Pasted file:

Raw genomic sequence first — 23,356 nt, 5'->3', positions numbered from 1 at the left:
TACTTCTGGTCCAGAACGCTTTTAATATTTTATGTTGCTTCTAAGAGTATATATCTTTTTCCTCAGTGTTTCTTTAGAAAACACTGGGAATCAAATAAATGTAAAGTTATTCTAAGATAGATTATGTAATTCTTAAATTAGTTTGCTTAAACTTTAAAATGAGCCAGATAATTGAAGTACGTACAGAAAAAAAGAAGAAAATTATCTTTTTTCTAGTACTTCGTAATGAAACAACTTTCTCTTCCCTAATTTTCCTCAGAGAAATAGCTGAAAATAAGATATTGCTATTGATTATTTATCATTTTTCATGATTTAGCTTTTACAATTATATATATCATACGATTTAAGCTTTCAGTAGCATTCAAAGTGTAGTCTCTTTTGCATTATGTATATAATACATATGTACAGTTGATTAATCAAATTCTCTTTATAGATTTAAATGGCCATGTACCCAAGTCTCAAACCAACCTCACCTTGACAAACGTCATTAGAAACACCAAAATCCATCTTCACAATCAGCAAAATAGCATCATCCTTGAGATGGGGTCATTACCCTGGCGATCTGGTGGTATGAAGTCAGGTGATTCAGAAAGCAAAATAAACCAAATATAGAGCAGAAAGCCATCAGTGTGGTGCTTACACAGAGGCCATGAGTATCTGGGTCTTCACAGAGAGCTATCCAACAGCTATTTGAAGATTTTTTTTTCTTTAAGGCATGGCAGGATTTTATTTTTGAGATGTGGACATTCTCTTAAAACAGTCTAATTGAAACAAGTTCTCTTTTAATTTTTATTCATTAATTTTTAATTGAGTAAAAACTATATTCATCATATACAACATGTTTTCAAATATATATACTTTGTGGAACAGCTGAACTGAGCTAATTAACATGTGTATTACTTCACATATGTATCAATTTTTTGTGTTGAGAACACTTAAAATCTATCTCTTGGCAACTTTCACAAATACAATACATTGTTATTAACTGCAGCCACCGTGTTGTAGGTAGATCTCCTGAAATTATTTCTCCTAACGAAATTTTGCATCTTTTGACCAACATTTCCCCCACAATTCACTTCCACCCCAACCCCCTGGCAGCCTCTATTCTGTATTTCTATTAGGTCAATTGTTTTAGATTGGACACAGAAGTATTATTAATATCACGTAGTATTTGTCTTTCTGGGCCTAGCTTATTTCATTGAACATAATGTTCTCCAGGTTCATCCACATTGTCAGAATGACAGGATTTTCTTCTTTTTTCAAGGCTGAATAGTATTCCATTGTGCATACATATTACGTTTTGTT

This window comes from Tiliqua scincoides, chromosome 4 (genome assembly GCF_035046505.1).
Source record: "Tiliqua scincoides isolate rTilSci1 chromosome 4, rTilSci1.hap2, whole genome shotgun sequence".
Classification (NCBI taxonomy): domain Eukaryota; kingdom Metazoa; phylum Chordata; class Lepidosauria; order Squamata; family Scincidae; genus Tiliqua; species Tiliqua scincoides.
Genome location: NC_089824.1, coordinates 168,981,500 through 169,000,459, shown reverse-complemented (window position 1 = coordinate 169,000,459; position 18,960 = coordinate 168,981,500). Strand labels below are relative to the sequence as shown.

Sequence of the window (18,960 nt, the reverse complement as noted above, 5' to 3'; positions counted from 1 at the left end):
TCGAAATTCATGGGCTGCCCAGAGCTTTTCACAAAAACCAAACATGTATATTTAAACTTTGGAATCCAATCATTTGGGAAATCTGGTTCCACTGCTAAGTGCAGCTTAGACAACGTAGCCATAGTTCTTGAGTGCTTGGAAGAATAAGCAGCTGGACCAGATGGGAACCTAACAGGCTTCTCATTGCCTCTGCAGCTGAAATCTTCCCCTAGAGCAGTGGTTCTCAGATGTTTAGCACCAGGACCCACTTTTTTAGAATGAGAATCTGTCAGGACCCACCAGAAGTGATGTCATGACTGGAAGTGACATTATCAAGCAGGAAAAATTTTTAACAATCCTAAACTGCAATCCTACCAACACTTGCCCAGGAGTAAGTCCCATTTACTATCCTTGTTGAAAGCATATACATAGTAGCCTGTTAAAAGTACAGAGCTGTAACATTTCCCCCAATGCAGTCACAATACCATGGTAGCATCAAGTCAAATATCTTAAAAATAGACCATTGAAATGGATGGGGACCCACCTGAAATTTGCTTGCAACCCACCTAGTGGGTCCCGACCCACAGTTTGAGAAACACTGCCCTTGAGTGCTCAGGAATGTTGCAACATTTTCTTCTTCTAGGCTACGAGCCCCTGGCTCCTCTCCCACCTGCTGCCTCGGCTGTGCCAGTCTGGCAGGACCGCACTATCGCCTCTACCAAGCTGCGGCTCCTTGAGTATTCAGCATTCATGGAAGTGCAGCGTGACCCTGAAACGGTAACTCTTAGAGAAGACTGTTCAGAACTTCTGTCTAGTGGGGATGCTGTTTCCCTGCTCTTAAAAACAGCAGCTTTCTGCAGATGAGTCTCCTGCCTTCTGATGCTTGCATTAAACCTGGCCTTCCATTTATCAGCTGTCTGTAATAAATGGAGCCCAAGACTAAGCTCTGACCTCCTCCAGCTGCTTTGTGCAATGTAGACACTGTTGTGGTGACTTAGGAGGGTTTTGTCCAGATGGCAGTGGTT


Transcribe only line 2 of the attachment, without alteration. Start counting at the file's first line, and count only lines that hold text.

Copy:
TACTTCTGGTCCAGAACGCTTTTAATATTTTATGTTGCTTCTAAGAGTATATATCTTTTTCCTCAGTGTTTCTTTAGAAAACACTGGGAATCAAATAAATGTAAAGTTATTCTAAGATAGATTATGTAATTCTTAAATTAGTTTGCTTAAACTTTAAAATGAGCCAGATAATTGAAGTACGTACAGAAAAAAAGAAGAAAATTATCTTTTTTCTAGTACTTCGTAATGAAACAACTTTCTCTTCCCTAATTTTCCTCAGAGAAATAGCTGAAAATAAGATATTGCTATTGATTATTTATCATTTTTCATGATTTAGCTTTTACAATTATATATATCATACGATTTAAGCTTTCAGTAGCATTCAAAGTGTAGTCTCTTTTGCATTATGTATATAATACATATGTACAGTTGATTAATCAAATTCTCTTTATAGATTTAAATGGCCATGTACCCAAGTCTCAAACCAACCTCACCTTGACAAACGTCATTAGAAACACCAAAATCCATCTTCACAATCAGCAAAATAGCATCATCCTTGAGATGGGGTCATTACCCTGGCGATCTGGTGGTATGAAGTCAGGTGATTCAGAAAGCAAAATAAACCAAATATAGAGCAGAAAGCCATCAGTGTGGTGCTTACACAGAGGCCATGAGTATCTGGGTCTTCACAGAGAGCTATCCAACAGCTATTTGAAGATTTTTTTTTCTTTAAGGCATGGCAGGATTTTATTTTTGAGATGTGGACATTCTCTTAAAACAGTCTAATTGAAACAAGTTCTCTTTTAATTTTTATTCATTAATTTTTAATTGAGTAAAAACTATATTCATCATATACAACATGTTTTCAAATATATATACTTTGTGGAACAGCTGAACTGAGCTAATTAACATGTGTATTACTTCACATATGTATCAATTTTTTGTGTTGAGAACACTTAAAATCTATCTCTTGGCAACTTTCACAAATACAATACATTGTTATTAACTGCAGCCACCGTGTTGTAGGTAGATCTCCTGAAATTATTTCTCCTAACGAAATTTTGCATCTTTTGACCAACATTTCCCCCACAATTCACTTCCACCCCAACCCCCTGGCAGCCTCTATTCTGTATTTCTATTAGGTCAATTGTTTTAGATTGGACACAGAAGTATTATTAATATCACGTAGTATTTGTCTTTCTGGGCCTAGCTTATTTCATTGAACATAATGTTCTCCAGGTTCATCCACATTGTCAGAATGACAGGATTTTCTTCTTTTTTCAAGGCTGAATAGTATTCCATTGTGCATACATATTACGTTTTGTT